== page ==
Goldman will agree to pay $27M fine to the U.K. Goldman Sachs (GS) is reportedly settling an investigation by Britain’s Financial Services Authority by agreeing to pay a fine of nearly $27M. The British regulatory authority accused the bank of fraud in April, after the SEC filed civil fraud charges for allegedly misleading buyers of complex mortgage-related investments in 2007. Goldman settled the charges in mid-July by agreeing to pay $550M, the largest penalty against a Wall Street firm in the SEC’s history. According to reports, Goldman will concede that it made a mistake in regulatory disclosures about trader Fabrice Tourre.
7-Eleven makes bid for convenience store chain Casey’s. According to reports, 7-Elelven is behind a $40 per-share bid for convenience store operator Casey’s General Stores (CASY), which would value the company at $2B. Casey’s, which operates stores in the Midwest, rejected several lower offers from Canada’s Alimentaion Couche-Tard (ANCUF). It also said the 7-Eleven bid was too low, but said it was willing to engage in talks for a potential deal.
BP looks to share blame for the Gulf oil spill. In its highly anticipated report of the Gulf spill, BP (BP) spread the blame around, saying a sequence of failures involving a number of different parties led to the explosion and the oil spill. Investors bought into the deflection onto rig owner Transocean (RIG) and contractor Halliburton (HAL), moving shares up 3.2%, since it boosts the likelihood that BP will wind up sharing the cost of liabilities. Meanwhile, Fitch upgraded its rating on the firm three notches to A, with a Stable outlook, reflecting “an end to the threat of further leaks from the Macondo well” and BP’s progress in building liquidity to address potential lawsuits.
Aussie regulators block NAB’s bid for AXA. Australian competition regulators ruled against National Australia Bank’s (NAUBF.PK) $12B bid for AXA Asia Pacific (AXAPF.PK) for a second time, likely scuttling the bid which would have been the second largest financial deal ever in Australia. The decision clears the way for Australia’s second biggest fund manager, AMP (AMP.AX), to launch a new bid for AXA. After the decision was announced, shares of AXA slid 10%.
Barry Callebaut inks sweet deal with Kraft. Swiss chocolate supplier Barry Callebaut (BYCBF.PK) signed a deal with Kraft Foods (KFT) to become its key global cocoa and industrial supplier. The agreement is expected to more than double Barry Callebaut’s existing business with Kraft Foods, which owns the Cadbury brand. News of the deal sent Barry shares up 8% in trading in Europe.
U.S. Slips in competitiveness ranking. The U.S. slipped two places to fourth in an annual ranking of business competitiveness by Geneva-based World Economic Forum. The U.S. fell behind Sweden and Singapore due to huge deficits and pessimism about government, the global economic group said in its report. Switzerland kept the top spot for a second year in a row. The rankings are based on economic data and a survey of more than 13,500 business executives.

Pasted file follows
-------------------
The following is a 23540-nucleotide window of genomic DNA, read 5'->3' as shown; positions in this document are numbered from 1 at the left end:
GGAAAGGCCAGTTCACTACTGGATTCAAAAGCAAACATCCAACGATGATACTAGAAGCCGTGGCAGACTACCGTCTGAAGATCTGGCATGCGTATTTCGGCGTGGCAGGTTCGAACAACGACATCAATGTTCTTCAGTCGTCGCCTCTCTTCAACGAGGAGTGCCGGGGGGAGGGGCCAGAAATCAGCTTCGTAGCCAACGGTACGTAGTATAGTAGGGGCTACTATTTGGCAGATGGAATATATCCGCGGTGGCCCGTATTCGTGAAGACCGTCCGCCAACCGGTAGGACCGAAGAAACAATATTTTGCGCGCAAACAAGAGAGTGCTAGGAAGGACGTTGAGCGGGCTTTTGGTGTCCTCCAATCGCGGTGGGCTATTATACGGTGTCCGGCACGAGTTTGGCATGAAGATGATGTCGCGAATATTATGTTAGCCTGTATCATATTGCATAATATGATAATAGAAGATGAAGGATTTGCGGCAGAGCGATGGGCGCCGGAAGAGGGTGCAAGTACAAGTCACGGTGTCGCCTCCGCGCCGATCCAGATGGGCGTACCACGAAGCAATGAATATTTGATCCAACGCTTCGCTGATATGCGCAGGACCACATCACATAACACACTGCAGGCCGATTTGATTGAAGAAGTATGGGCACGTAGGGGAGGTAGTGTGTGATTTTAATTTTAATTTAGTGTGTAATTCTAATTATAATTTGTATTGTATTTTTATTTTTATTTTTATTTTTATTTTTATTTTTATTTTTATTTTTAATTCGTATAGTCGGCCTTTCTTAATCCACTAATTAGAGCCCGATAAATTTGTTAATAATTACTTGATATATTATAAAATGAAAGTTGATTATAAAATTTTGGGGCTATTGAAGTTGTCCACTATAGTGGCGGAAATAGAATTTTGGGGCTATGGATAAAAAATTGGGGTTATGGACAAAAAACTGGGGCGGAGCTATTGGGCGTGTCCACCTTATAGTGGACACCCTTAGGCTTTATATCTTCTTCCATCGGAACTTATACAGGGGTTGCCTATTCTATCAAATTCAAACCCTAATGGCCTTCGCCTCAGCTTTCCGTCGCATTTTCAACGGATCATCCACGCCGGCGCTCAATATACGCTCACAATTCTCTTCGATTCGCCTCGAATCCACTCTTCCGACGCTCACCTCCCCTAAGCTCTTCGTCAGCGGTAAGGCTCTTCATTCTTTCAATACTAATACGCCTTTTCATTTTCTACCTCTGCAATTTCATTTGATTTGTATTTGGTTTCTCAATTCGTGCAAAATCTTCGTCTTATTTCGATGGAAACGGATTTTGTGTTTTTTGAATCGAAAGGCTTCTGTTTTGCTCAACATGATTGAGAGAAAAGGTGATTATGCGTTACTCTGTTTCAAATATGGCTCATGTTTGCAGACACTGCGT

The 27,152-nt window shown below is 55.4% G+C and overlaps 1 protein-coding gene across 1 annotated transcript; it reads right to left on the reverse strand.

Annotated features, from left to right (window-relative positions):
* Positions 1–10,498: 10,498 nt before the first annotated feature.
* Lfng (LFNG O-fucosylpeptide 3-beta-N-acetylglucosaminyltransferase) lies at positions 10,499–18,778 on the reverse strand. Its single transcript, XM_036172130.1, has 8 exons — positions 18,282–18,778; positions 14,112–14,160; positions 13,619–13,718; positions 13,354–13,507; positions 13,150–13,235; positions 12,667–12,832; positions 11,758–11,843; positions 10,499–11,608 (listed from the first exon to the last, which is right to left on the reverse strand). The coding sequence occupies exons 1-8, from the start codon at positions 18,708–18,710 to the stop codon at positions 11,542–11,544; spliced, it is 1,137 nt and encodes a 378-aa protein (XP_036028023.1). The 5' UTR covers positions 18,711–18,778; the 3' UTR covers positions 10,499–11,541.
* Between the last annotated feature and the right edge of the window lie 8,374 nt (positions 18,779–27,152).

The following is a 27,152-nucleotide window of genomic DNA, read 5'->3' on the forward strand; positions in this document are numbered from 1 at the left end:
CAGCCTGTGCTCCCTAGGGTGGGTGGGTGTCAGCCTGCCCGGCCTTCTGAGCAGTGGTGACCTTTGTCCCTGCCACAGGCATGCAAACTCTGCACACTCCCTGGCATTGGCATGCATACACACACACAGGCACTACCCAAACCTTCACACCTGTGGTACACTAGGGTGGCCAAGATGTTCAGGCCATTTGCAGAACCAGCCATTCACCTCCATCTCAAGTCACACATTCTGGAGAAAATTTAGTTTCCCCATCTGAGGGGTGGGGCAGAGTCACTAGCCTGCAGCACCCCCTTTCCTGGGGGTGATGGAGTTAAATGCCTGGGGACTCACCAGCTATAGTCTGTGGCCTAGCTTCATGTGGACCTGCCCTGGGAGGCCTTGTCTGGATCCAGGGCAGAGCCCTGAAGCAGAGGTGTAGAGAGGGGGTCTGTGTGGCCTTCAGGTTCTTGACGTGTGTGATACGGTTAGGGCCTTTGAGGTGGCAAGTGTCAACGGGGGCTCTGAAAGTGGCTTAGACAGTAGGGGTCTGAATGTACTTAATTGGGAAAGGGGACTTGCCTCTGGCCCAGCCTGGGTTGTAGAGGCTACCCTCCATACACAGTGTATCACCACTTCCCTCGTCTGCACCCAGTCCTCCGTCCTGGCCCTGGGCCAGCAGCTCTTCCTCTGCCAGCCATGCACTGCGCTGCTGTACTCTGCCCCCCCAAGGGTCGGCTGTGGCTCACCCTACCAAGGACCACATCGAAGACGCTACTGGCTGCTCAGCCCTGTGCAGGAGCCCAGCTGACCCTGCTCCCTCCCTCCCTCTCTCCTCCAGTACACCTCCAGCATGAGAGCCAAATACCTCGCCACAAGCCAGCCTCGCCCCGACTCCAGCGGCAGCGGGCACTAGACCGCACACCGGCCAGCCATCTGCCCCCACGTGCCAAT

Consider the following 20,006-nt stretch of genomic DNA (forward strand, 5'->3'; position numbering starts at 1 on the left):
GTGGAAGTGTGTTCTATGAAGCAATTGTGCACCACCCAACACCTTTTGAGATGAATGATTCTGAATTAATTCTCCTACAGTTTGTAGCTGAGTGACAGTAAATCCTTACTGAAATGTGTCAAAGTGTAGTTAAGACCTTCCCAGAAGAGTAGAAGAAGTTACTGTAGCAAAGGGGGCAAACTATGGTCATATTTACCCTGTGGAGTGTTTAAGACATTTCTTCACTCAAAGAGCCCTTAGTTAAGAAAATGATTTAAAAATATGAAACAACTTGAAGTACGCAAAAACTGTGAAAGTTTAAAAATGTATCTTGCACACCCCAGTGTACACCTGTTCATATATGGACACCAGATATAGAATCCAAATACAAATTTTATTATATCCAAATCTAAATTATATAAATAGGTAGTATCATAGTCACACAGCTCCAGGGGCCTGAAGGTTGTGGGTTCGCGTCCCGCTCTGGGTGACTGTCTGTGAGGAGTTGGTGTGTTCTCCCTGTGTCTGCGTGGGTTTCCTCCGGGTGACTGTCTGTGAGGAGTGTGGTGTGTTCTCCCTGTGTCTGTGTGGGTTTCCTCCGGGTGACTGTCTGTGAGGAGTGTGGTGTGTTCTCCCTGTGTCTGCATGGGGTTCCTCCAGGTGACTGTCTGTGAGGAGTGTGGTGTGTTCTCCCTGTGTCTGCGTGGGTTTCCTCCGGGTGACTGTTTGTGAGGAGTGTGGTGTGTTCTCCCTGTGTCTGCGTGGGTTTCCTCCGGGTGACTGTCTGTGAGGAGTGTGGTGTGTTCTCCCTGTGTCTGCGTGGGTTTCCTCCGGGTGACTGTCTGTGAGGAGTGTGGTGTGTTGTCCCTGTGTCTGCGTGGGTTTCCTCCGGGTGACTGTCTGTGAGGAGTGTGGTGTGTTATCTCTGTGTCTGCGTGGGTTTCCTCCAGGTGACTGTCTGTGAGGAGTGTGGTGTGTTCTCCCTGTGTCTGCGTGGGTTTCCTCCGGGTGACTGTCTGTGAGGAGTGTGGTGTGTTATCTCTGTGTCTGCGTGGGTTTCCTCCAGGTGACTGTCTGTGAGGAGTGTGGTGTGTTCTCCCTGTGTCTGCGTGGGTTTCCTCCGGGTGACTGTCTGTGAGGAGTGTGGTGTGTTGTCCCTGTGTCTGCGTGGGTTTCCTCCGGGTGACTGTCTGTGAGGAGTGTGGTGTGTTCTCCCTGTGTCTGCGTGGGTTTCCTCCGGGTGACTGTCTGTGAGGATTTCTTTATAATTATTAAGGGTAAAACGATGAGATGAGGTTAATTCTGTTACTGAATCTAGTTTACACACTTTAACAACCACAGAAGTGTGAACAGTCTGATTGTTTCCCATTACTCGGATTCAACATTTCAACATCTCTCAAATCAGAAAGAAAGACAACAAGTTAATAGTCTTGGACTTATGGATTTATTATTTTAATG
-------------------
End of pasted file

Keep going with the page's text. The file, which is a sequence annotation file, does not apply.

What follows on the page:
Google launches tool to speed up web searches. Google (GOOG) unveiled an accelerated search tool yesterday called Google Instant, which displays results as soon as users begin typing their search request. The shift means Google users will begin to see an ever-evolving set of search results appearing on their computer screens, potentially changing with each additional character typed. The change might affect the many businesses that have been built around placing search ads on Google and helping Web sites figure out how to climb higher in search results to increase revenue.
SEC stands behind proposed Citigroup settlement. The SEC defended its proposed $75M settlement with Citigroup (C) over the bank’s alleged misconduct as “fair, reasonable, and adequate.” Citigroup had agreed to the payment to settle charges that it failed to disclose subprime exposure to investors in 2007, but a federal judge decline to approve the settlement and asked the SEC for more information. In a court filing, the SEC said the settlement was “in the public interest and should be approved.”
Sony Pictures to produce animated series based on Marvel characters. Sony Pictures Entertainment (SNE) is partnering with Disney’s (DIS) Marvel Entertainment to produce a series of animated works based on such characters as Iron Man, X-Men, and Blade and will distribute them worldwide. The characters will be animated by Japanese animation studio Madhouse and broadcast by cartoon channel Animax Broadcast Japan, a Sony Pictures unit. The partnership hopes to create new fans and generate programming and DVD sales worldwide.